My main criticism relates to the inclusion of Armstrong Sperry’s illustrations to the text. The illustrations throughout the book derive from the canon of American modernist author/illustrators and are pivotal to the author’s discussion. The majority selected to illustrate the argument for sequentiality are single or double-page spreads. Some, such as the innovative page layouts of Ellis Creadle, Wanda Gág, Dorothy Kunhardt, and Virgina Lee Burton, are instrumental in showing stylistic developments in the compositional integration and juxtaposition of image and text. Others, such as those created by Leonard Weisgard, successfully demonstrate how the designer/illustrators of the period negotiated the materiality and format of the book to enable a seamless reading reminiscent of George Herriman’s Krazy Kat. In contradistinction, the double-page spreads of Armstrong Sperry conform to the popular cultural treatment of the exotic in the tourist ephemera and film posters of the late 1920s and early 1930s. Furthermore, his framed images of the exotic other bear a certain resonance to the special inserts created by notable graphic artists for the illustrated papers of the late nineteenth and early twentieth century. Mass produced and affordable, as was the tourist ephemera of the period, these reproduced artworks possessed a certain cachet for those with middle-class aspirations. In my view, the children’s picture books of Creadle, Gág, Burton, Ward and Weisgart share the characteristics of “sequential motion” and “limited animation,” and can be argued to correlate with the time/space concerns of the comic and the graphic novel (53). However, it is more difficult for the reader to fully appreciate the singular and, in my opinion, hermetically sealed works of Sperry as demonstrating the mode of representation termed sequential art or graphical narrative.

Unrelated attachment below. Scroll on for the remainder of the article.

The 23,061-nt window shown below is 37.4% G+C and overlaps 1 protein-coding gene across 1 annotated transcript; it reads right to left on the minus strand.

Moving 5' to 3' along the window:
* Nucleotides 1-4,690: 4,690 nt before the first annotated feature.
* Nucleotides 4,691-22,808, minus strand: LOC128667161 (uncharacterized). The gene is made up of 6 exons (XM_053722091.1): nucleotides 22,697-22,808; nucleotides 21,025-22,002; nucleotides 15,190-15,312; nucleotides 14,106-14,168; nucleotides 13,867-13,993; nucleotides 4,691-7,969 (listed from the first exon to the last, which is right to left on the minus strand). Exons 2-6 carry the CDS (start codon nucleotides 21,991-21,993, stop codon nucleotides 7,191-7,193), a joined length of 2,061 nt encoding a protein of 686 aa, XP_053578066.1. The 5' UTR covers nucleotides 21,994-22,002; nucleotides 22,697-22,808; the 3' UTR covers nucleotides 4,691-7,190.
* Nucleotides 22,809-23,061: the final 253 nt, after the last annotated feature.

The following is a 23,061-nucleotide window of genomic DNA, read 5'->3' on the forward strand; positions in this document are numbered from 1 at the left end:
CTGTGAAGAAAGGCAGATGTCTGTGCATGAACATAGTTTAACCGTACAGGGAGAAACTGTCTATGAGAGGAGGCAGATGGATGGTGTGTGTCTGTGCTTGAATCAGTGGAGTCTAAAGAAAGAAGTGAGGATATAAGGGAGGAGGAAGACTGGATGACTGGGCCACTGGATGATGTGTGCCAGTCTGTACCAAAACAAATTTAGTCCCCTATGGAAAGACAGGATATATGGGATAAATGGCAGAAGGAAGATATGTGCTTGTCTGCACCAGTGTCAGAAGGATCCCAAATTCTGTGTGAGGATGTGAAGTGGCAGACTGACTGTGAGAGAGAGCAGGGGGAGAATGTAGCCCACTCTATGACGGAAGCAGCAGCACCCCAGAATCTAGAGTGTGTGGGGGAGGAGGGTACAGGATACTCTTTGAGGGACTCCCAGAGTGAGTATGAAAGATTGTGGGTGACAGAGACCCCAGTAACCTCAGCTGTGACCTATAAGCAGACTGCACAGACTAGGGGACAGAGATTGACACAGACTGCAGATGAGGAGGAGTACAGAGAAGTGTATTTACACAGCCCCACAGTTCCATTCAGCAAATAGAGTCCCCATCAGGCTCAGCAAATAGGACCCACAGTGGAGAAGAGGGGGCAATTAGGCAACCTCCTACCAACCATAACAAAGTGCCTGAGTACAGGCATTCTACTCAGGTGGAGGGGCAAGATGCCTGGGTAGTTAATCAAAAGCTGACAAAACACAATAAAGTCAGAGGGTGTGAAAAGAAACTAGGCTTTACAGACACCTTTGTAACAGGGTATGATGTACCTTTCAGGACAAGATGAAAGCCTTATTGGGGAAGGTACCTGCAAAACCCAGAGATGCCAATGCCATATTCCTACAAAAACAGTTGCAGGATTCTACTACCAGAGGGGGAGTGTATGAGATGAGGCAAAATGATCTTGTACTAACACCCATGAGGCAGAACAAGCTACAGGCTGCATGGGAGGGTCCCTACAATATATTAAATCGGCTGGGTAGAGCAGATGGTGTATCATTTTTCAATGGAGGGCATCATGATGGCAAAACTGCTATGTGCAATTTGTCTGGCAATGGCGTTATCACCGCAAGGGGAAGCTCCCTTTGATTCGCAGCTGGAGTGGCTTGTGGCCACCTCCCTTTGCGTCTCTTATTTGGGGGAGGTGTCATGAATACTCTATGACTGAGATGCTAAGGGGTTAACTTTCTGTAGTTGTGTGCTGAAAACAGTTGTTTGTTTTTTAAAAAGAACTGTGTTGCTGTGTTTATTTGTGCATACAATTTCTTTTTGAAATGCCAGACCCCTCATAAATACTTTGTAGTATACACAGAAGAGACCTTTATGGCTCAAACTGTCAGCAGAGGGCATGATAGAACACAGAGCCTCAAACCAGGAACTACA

I thoroughly enjoyed reading this book and, in particular, the author’s informed and scholarly insights into the socio-cultural and political factors informing production, publishing and readership. Op de Beeck employs an entirely different focus to Roger Sabin’s chronological study of politically charged and subversive comics and graphic novels, often the creation of outsider artists. Her theoretical reading of the key texts, combined with her understanding of the great shifts occurring in America during the inter-war years, supplements the scholarly writing by Clare Bradford, Roderick McGillis, Kerry Mallan, and Perry Nodelman, amongst others. As the essayist, critical thinker, part-time Marxist, and Qabalist Walter Benjamin contends, children continually reinvent themselves through their activities, the most personal and introspective of which is reading. Much like the modern novel created for older audiences, children’s picture books provide the reader with an insight into the changing social values and cultural attitudes that are reflective of changing subjective positions. So, although this work doesn’t deal with animation and sequential art per se, I consider it an excellent resource for those interested in tracing the merging of image and text in popular culture and children’s literature.